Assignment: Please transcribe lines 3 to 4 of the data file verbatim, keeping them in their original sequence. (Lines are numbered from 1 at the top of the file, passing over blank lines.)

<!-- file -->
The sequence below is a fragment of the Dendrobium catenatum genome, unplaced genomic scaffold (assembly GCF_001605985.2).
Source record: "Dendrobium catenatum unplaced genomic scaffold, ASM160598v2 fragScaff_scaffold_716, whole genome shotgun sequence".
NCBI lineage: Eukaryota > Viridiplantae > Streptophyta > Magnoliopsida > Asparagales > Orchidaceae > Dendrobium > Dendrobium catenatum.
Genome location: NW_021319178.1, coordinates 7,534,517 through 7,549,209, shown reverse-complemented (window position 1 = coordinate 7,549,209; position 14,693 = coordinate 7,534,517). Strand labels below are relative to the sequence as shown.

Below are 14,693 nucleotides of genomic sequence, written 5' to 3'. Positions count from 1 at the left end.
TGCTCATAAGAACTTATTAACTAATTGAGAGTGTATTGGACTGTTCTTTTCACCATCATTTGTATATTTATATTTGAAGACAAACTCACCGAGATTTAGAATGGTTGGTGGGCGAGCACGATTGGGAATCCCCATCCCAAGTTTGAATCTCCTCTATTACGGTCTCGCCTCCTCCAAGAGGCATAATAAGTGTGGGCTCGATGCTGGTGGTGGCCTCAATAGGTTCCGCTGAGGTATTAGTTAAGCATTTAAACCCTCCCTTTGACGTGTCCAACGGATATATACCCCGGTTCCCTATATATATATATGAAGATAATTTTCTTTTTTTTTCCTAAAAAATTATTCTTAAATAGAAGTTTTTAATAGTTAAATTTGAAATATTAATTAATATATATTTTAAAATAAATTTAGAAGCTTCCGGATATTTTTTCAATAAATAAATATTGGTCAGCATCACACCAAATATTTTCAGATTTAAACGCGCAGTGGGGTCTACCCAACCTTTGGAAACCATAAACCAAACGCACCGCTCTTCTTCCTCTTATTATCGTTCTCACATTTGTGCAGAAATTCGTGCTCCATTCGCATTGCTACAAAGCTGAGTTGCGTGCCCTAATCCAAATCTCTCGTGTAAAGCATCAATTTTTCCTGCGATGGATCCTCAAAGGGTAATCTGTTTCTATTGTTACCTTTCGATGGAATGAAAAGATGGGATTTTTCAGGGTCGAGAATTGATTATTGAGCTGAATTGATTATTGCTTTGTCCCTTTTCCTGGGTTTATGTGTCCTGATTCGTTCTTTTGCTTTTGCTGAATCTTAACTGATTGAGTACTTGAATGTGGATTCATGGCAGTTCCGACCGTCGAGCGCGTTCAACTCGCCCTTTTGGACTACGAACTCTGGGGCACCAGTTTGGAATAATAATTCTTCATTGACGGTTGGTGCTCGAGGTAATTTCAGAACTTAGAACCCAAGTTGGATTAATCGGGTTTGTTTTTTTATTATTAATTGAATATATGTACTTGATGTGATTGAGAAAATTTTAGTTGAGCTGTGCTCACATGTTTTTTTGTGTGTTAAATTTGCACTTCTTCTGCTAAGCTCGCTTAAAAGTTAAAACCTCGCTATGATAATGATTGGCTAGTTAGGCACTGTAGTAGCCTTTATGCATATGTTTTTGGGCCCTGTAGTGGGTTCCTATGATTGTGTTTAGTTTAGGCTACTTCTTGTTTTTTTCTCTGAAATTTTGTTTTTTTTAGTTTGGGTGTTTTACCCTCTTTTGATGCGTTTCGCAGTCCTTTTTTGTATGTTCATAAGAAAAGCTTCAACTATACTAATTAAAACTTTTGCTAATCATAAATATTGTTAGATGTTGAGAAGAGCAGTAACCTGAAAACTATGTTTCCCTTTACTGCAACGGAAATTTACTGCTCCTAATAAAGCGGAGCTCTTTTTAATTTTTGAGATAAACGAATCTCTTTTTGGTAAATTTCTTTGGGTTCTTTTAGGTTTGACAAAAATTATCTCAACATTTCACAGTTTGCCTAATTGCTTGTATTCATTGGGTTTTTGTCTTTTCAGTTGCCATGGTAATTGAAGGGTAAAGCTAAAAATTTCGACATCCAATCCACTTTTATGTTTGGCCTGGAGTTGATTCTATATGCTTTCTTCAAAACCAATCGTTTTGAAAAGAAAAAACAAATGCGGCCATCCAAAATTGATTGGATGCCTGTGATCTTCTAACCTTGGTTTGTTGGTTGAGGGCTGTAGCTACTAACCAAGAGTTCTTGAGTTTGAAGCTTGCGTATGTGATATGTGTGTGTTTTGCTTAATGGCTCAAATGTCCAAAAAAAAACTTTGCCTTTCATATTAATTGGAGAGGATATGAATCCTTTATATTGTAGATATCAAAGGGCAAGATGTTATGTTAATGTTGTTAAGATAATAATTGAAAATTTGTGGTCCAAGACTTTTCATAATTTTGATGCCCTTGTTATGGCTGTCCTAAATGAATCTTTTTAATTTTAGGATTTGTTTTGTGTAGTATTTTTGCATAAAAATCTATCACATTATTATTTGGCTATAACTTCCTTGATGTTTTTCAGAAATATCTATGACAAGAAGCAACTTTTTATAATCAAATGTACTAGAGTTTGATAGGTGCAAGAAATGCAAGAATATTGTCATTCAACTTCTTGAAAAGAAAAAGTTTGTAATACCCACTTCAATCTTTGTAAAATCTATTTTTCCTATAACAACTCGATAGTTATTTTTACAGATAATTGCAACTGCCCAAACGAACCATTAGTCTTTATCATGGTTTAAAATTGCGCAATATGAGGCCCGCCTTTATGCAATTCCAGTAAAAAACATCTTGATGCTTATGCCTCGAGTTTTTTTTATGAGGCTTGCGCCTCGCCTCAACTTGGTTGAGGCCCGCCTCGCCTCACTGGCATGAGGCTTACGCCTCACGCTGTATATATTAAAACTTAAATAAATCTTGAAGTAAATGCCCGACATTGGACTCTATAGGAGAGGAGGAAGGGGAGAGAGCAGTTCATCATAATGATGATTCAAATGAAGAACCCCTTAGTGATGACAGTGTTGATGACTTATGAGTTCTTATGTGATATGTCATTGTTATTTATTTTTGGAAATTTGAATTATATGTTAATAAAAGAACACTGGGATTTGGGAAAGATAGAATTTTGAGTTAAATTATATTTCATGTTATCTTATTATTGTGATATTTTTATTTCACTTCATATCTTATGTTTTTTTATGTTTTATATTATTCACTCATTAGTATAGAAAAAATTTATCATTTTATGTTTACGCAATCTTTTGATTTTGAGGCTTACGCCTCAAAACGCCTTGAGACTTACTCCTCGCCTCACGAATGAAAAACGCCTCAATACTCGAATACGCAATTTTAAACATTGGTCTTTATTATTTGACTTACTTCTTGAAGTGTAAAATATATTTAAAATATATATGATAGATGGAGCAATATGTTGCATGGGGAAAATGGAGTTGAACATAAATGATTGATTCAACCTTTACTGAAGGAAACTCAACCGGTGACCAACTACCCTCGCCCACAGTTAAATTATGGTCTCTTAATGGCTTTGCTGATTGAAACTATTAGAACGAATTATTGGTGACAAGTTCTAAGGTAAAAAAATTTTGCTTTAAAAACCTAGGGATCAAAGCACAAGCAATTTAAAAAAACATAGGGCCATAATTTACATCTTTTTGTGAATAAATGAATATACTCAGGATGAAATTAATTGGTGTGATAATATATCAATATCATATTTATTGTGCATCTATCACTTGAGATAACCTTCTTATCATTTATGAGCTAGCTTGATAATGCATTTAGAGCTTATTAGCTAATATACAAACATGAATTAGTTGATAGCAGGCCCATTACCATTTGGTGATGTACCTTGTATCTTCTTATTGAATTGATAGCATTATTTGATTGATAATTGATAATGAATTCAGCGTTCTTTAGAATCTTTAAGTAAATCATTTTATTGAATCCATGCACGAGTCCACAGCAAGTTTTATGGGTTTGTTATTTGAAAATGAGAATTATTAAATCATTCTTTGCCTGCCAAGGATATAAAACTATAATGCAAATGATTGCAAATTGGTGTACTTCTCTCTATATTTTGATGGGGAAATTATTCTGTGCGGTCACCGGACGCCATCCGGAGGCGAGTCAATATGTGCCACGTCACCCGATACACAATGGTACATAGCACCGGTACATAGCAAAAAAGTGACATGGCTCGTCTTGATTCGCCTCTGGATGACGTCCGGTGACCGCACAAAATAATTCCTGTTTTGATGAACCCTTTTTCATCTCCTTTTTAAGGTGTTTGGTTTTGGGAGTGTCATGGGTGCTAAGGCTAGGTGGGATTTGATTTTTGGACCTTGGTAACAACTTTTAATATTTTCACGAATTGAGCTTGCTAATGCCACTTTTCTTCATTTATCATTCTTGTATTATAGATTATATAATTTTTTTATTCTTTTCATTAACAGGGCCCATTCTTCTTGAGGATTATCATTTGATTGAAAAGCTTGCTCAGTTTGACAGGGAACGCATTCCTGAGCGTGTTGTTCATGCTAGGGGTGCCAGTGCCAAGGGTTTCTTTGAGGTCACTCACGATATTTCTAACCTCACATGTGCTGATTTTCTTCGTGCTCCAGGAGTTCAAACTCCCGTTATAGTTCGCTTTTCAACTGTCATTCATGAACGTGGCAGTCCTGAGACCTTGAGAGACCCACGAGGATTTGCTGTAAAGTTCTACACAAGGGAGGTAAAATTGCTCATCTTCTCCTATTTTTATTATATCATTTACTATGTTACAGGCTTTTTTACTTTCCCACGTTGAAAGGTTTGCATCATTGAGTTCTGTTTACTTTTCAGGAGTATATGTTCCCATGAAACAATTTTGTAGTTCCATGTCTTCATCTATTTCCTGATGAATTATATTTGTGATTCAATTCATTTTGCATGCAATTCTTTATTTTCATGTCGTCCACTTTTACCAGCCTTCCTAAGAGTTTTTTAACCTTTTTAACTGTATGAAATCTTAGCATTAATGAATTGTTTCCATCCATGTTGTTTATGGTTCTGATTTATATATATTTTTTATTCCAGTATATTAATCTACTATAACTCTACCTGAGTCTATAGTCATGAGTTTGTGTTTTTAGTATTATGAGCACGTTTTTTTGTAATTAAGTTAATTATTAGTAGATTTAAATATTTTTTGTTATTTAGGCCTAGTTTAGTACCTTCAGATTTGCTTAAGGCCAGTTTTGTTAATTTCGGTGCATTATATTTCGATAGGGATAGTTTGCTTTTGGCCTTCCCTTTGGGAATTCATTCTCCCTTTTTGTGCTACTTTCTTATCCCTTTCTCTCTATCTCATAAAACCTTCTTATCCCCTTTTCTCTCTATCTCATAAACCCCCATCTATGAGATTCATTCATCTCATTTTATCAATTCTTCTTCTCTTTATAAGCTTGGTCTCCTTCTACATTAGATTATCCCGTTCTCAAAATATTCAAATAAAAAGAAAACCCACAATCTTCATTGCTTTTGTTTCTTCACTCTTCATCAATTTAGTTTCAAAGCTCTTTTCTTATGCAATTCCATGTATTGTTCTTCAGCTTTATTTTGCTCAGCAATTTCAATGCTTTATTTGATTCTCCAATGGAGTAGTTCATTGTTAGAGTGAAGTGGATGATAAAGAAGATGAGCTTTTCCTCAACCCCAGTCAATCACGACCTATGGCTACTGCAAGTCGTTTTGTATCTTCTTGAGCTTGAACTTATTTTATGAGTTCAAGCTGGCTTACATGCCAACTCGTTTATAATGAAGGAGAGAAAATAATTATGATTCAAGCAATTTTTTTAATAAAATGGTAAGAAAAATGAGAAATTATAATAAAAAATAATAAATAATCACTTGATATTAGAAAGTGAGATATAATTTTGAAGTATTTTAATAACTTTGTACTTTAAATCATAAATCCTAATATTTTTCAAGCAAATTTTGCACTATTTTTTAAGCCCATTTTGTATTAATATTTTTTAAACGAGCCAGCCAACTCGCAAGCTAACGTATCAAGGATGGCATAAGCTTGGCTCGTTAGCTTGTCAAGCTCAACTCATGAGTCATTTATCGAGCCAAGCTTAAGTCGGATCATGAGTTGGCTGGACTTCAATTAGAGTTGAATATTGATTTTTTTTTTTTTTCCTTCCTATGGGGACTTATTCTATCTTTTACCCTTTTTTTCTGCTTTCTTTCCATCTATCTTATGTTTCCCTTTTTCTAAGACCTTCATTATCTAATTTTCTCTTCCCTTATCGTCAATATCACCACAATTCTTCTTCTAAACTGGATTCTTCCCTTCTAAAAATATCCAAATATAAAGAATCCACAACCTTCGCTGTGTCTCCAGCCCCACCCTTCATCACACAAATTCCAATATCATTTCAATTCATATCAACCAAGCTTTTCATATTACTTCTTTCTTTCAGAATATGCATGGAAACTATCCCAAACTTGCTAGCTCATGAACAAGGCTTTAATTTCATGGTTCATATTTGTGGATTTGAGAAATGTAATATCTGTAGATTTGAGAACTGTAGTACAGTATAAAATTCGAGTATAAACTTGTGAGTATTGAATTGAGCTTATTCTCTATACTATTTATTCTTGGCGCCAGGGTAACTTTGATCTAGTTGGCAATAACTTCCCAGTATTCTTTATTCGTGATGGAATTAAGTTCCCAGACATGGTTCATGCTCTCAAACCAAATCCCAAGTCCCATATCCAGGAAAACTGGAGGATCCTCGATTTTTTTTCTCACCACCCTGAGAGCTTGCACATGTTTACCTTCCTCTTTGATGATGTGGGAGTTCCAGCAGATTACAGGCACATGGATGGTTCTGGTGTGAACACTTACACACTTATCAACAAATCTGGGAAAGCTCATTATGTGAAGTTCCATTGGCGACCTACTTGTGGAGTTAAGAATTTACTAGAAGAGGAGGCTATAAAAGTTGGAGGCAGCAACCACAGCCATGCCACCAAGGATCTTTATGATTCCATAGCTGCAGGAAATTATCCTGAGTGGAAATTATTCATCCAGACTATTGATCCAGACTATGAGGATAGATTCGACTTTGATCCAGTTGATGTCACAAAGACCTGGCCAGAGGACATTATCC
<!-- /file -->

NCBI lineage: Eukaryota > Viridiplantae > Streptophyta > Magnoliopsida > Asparagales > Orchidaceae > Dendrobium > Dendrobium catenatum.
Genome location: NW_021319178.1, coordinates 7,534,517 through 7,549,209, shown reverse-complemented (window position 1 = coordinate 7,549,209; position 14,693 = coordinate 7,534,517). Strand labels below are relative to the sequence as shown.